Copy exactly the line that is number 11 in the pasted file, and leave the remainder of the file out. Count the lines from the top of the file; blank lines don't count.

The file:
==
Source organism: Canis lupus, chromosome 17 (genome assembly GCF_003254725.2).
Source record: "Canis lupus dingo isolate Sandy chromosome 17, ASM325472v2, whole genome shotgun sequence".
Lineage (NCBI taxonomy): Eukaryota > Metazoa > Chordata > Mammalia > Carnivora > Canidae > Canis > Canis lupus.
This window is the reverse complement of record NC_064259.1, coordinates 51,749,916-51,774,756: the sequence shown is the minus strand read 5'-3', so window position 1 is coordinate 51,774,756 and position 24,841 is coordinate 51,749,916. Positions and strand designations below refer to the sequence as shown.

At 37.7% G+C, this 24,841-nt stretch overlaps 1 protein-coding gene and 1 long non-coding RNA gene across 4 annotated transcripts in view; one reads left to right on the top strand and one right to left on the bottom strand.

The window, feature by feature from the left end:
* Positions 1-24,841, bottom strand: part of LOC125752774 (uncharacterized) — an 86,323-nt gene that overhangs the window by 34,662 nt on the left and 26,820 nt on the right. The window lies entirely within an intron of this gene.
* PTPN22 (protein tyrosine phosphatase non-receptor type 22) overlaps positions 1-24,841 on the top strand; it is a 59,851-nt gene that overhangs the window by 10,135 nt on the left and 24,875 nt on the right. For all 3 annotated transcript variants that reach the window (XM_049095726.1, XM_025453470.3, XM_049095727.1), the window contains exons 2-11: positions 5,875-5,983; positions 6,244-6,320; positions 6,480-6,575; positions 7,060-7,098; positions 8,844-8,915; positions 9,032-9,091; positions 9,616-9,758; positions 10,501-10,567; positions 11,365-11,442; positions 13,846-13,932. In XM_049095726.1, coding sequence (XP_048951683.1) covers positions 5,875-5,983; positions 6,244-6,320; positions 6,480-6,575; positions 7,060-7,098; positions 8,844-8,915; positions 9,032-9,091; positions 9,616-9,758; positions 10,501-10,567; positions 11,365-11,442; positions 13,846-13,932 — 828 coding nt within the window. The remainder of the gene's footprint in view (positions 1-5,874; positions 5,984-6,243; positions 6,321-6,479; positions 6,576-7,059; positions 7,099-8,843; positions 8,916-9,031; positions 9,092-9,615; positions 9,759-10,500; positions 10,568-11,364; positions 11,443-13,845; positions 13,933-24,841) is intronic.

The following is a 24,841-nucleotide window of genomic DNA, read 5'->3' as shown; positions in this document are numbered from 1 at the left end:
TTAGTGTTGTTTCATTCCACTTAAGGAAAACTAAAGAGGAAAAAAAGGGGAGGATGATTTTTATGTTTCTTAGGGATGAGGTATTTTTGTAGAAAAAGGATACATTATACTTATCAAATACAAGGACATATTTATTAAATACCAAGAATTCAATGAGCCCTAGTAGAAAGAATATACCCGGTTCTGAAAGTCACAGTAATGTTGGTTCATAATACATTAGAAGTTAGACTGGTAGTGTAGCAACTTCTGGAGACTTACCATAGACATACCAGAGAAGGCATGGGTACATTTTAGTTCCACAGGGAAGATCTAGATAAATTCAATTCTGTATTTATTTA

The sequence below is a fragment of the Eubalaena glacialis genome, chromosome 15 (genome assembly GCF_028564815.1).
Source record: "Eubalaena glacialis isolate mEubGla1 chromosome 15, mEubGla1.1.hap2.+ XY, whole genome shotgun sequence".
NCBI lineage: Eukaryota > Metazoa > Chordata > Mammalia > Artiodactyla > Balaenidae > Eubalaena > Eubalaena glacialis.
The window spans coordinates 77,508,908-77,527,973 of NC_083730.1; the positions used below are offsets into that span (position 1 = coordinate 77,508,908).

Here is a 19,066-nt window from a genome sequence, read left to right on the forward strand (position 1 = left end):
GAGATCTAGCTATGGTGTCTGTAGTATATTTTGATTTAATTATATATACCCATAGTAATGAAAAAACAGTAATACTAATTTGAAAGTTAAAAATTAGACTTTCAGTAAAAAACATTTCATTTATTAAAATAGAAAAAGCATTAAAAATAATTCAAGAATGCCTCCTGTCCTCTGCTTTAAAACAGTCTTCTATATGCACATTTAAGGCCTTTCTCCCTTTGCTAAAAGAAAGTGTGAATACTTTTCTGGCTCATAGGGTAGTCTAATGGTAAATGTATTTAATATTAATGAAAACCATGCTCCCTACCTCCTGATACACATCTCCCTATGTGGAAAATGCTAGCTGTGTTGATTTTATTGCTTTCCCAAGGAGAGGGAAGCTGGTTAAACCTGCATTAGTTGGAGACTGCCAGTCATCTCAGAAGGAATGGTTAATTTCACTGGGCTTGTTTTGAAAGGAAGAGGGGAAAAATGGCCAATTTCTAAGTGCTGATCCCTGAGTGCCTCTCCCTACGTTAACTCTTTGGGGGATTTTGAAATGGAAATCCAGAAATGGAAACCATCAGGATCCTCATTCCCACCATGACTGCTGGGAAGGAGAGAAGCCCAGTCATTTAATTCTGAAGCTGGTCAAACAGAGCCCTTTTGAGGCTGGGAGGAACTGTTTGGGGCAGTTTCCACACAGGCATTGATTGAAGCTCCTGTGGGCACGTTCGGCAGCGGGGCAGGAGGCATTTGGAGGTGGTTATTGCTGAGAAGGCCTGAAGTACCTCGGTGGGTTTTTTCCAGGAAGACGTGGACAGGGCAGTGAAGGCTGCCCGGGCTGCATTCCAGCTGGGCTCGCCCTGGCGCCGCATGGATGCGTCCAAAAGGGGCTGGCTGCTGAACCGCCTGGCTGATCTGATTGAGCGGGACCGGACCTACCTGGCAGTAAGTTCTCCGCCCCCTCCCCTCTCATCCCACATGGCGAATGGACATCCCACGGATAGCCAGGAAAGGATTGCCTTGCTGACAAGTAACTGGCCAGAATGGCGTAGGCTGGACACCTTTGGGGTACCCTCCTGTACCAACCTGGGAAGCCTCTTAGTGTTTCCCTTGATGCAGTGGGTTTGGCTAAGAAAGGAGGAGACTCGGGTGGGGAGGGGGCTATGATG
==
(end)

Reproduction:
The sequence below is a fragment of the Eubalaena glacialis genome, chromosome 15 (genome assembly GCF_028564815.1).